Chrisomalis believes this system was created by Anania since it only occurs in his works and is not found in Greek, Syriac, Hebrew, or any other alphabetic system.[56] Shaw argued that it was just a variant of the Armenian numerals designed specifically for the representation of large numbers.[57] However, no other writer has used it.[56]

Astronomical[edit]

Shirakatsi, 1283.jpg

One of Anania's most significant works is Cosmology (Տիեզերագիտութիւն, Tiezeragitut’iun).[58] Abrahamian's version is composed of ten chapters with an introduction titled In the fulfillment of a promise, which implies a patron.[59] It covers the sun, the moon, celestial spheres, constellations, the Milky Way, and meteorological changes.[44][9][60]

Works used for the parts of the Cosmology include the Bible (mostly from the Pentateuch and Psalms) and works by the Church Fathers. He mentioned, by name, the following people whose works he had used: Basil of Caesarea, Gregory the Illuminator, and Amphiolocus (perhaps, of Iconium).[61] Some chapters of the work, such as On Clouds (also called On the Sky or Concerning the Skies) is largely based on the Hexameron by Basil.[17][11][61] Anania also repeats the classical Greek notions in the fields of astronomy, physics or meteorology.[62] Pambakian wrote about the significance of the Cosmology:

In conclusion, when viewed as a Byzantine text, the Cosmology’s originality may be sought in the way in which pagan and Christian traditions are combined (and often intrinsically intertwined), and much may be learned about the ‘making of science’ in the context of the seventh-century. Within the specific context of Armenian literature, this text deals with many aspect of natural philosophy in unprecedented depth.[63]

Anania authored Tables of the Motions of the Moon (Խորանք ընթացիք լուսոյ, xorank‘ ĕnt‘ac‘ik‘ lusoy),[51] based on the works of Meton of Athens and his personal observations.[64]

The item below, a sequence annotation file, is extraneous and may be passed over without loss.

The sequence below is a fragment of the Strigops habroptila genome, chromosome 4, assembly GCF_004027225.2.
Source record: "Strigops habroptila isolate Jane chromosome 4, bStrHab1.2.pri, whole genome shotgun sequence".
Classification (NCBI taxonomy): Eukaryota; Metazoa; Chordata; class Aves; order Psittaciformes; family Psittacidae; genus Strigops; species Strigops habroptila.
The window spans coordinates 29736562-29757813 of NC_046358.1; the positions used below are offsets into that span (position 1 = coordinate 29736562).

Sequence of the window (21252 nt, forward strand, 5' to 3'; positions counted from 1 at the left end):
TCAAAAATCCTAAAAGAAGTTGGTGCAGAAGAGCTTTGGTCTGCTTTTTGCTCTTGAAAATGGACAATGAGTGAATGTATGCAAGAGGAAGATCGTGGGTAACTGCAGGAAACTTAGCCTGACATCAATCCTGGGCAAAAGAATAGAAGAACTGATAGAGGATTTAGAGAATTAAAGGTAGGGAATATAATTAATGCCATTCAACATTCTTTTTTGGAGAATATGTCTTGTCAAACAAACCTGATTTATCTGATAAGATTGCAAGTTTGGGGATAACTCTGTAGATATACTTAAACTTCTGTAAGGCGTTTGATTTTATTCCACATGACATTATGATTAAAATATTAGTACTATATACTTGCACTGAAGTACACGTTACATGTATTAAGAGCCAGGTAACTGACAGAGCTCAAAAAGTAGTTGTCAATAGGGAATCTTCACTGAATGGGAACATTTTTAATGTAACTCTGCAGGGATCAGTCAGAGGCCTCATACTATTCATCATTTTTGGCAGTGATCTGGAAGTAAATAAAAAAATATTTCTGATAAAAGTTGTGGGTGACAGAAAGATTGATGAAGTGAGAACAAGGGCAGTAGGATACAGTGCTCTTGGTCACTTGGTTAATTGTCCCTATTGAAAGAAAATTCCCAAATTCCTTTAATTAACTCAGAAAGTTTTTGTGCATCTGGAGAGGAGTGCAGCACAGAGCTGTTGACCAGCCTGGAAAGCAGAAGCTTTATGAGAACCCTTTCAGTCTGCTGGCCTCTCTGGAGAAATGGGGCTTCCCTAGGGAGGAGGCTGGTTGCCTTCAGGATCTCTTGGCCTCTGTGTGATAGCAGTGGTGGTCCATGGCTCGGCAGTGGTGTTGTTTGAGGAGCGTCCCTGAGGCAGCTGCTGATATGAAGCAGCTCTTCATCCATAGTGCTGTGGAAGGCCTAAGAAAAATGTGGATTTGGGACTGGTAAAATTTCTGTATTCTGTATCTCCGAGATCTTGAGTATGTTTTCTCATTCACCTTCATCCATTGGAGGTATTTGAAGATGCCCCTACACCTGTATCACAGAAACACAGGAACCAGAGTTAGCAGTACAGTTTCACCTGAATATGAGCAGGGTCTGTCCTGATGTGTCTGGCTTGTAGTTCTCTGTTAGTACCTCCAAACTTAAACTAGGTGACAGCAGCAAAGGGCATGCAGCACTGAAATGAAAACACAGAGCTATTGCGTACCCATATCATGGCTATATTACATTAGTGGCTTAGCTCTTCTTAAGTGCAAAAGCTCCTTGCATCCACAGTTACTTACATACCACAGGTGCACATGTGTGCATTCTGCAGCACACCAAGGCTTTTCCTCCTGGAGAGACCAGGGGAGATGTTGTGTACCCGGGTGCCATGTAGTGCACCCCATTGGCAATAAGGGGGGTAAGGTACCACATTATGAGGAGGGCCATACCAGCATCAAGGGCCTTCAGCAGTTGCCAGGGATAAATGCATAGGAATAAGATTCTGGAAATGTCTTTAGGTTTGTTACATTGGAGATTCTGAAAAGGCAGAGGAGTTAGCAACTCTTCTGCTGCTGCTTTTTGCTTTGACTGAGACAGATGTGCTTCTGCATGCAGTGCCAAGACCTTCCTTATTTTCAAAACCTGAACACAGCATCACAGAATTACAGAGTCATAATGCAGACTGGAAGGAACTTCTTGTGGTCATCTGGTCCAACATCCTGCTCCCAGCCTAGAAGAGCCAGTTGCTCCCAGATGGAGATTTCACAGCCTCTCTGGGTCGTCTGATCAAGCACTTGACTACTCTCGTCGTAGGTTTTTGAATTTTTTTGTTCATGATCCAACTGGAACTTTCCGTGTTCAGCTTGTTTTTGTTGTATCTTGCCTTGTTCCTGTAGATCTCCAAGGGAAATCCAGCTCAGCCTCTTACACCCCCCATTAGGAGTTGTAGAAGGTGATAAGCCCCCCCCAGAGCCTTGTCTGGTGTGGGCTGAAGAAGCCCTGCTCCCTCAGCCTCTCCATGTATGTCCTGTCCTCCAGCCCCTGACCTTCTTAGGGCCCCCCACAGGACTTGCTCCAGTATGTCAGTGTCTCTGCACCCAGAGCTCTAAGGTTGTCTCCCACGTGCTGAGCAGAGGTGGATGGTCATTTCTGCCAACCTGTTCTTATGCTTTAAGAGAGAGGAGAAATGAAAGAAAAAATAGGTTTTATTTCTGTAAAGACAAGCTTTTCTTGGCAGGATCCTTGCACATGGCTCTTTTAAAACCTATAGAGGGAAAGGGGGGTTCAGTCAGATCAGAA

Perpetual calendar[edit]

In 667 Anania was invited by Catholicos Anastas I of Akori (r. 661/2–667) to the Armenian Church's central seat at Dvin to establish a fixed calendar of the movable and immovable feasts of the Armenian Church.[17][65] The result was a perpetual calendar based on a 532-year cycle (ՇԼԲ բոլորակ),[2] which is the combination of the solar cycle and the lunar cycle, which coincide every 532 years. It was first proposed by Victorius of Aquitaine in 457 and adopted by the Church of Alexandria.[32] Anania's calendar, however, was not adopted by the Armenian Church.[2][17] According to Hovhannes Draskhanakerttsi it was never implemented because its was not ratified by a church council due to Anastas's death.[66]

Geographical[edit]

Armenia according to Anania's Geography (Ashkharhatsuyts), based on Suren Eremian.

Ashkharhatsuyts[17] or Ašxarhac’oyts’ (Աշխարհացոյց) is an anonymous world map, believed to have been written sometime between 610 and 636.[67] Its authorship has been disputed in the modern period. It was formerly believed to have been authored by Movses Khorenatsi, but most scholars now attribute it to Anania.[68][69][2][53][34] According to Hewsen it is "one of the most valuable works to come down to us from Armenian antiquity."[70]